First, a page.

House conservatives support Trump on border wall funding standoff
House conservatives are cheering President Trump on in his desire for a government shutdown, saying they have his back in the standoff over border wall money.
Though party leaders have been reluctant to test the GOP’s strength, the conservatives insist they should vote on a bill containing $5 billion for wall funding in the House.
“Heck yeah and I think it’ll pass,” said Rep. Jim Jordan, Ohio Republican. “We’re going to have the money for the wall exactly what the president talked about.”
That optimism stands in contrast to other Republicans, who say they don’t think such a bill could pass and point out that little has changed, votes-wise, from the summer, when they ducked holding a vote on the Homeland Security spending bill for fiscal 2019.
That bill is the key hurdle in a funding deal to avoid a partial government shutdown looming this weekend. Current funding for Homeland Security, the Justice Department and dozens of other departments and agencies is slated to expire Friday.
Congress left town last week without any discernible plan on how to avoid it, with both parties saying the ball is in Mr. Trump’s court.
Conservative rank-and-file members say the practical and symbolic importance of the wall can’t be overstated, and they’re prepared to follow Mr. Trump over the edge if necessary.
“If it turns into a shutdown, I’ll be the last one to blink,” said Rep. Steve King, Iowa Republican.
Conservatives say the House should send the Senate a funding bill with $5 billion for the wall higher than the $1.3 billion Democratic leaders now say they’ll accept and force Democrats to block it.
Rep. Warren Davidson, Ohio Republican, said House Republicans already have blown two chances this year to pass conservative border security bills spearheaded by GOP Rep. Robert Goodlatte, but he said it’s worth a third try.
“Only in the Canadian Football League do you punt on third down,” Mr. Davidson said. “In America, we run three plays before we punt, so I hope we run at least a third play before we bring out the punter.”
The House Freedom Caucus has taken an official position calling for the wall funding in any spending bill, giving the approximately 40-member conservative group significant sway in the closing days of the House’s GOP majority.
“We’re going to do exactly what we told the voters we were going to do,” said Mr. Jordan, a founding member of the group.
But House Democrats say they’re not budging, and many say that even the $1.3 billion figure that their leaders have offered for border security is too high.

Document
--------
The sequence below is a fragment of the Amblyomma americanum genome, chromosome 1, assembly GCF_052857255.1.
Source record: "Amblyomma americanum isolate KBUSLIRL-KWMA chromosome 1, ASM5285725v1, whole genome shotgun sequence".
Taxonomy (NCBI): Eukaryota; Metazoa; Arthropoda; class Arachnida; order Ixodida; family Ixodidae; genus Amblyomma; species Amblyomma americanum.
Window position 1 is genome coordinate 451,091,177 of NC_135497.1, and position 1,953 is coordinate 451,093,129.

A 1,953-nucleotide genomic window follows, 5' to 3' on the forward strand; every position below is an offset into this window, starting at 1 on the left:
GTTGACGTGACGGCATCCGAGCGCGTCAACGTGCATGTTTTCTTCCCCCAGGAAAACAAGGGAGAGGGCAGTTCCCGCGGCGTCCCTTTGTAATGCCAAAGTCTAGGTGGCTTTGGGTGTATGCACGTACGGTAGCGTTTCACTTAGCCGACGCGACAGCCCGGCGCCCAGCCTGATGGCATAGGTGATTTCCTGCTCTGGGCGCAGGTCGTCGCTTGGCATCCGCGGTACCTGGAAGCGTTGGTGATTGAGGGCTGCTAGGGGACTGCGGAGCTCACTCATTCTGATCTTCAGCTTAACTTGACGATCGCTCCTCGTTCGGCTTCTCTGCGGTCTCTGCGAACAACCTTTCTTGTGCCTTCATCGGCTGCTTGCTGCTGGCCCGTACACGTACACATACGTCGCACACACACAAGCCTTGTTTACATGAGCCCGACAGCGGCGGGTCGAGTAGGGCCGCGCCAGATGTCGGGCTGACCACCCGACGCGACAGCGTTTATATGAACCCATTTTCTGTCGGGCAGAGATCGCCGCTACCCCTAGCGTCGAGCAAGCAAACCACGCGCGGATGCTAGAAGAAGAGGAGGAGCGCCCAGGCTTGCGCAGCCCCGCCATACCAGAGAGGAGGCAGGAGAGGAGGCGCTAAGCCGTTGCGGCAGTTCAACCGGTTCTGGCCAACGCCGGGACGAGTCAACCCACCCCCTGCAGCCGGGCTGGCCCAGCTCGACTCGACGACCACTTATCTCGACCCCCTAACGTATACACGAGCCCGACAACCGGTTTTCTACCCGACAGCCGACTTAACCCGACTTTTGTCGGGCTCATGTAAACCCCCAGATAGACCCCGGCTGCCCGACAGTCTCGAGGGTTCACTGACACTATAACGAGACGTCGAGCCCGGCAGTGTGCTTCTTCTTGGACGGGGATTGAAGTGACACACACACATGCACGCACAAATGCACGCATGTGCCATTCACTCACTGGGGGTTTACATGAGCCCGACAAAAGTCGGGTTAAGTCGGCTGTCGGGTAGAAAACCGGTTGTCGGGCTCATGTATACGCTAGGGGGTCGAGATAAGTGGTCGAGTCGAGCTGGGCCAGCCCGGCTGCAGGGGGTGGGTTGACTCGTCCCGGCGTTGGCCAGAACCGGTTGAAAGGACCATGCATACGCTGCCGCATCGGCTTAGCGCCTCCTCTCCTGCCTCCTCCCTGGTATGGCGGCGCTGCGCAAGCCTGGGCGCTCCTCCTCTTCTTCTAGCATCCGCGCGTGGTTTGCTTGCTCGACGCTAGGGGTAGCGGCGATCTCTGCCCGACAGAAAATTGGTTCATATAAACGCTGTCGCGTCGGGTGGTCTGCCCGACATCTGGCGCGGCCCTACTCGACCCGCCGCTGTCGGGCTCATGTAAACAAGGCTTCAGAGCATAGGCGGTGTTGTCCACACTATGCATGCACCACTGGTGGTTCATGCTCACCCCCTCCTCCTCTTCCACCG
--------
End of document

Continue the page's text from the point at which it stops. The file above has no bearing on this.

If they uniformly oppose a funding bill, GOP leaders can afford no more than about 20 defections to get a package through the House.
Rep. Nancy Pelosi of California, the Democrats’ leader, says flatly that Republicans can’t muster the votes on their own.
“They do not have the votes to pass the president’s proposal, $5 billion, whatever it is, for the wall,” she told reporters. “The only obstacle is the president of the United States.”
She sparred with Mr. Trump over those claims in a White House summit last week, and conservatives say they want to hold a vote just to prove her wrong.
“Nancy kept saying to the president, ‘You don’t have the votes in the House.’ And it might be useful to say, ‘Yeah, we do,’ said Rep. Mike Simpson of Idaho, a senior member of the House Appropriations Committee. “Other than that, it’s not going anywhere in the Senate. So I mean ultimately, we got to have a plan. I don’t know what it is, and we’ll see.”
House Majority Leader Kevin McCarthy of California says he’s 100 percent confident he could garner the votes for $5 billion in wall funding if necessary.
But GOP leaders agreed with Mr. Simpson’s analysis that the real test is to get something through the more evenly divided Senate, where Democrats wield the threat of a filibuster.
“We can get the votes in the House to pass what’s necessary. The issue has always been what the Senate can or can’t do,” said House Majority Whip Steve Scalise of Louisiana. “Ultimately we want to get an agreement that can get to the president’s desk.”
Leaders also are competing to satisfy moderate GOP members who are more keen on avoiding a shutdown and appear more willing to budge.
Rep. Tom Reed, New York Republican, said there can be a dollar figure for border security between the lines that both sides have drawn.
“There’s been some prior votes out there where I think $4 billion, $20 billion over five years has been discussed,” Mr. Reed said recently on CNN. “And we’re talking even less than that. And we can get there.”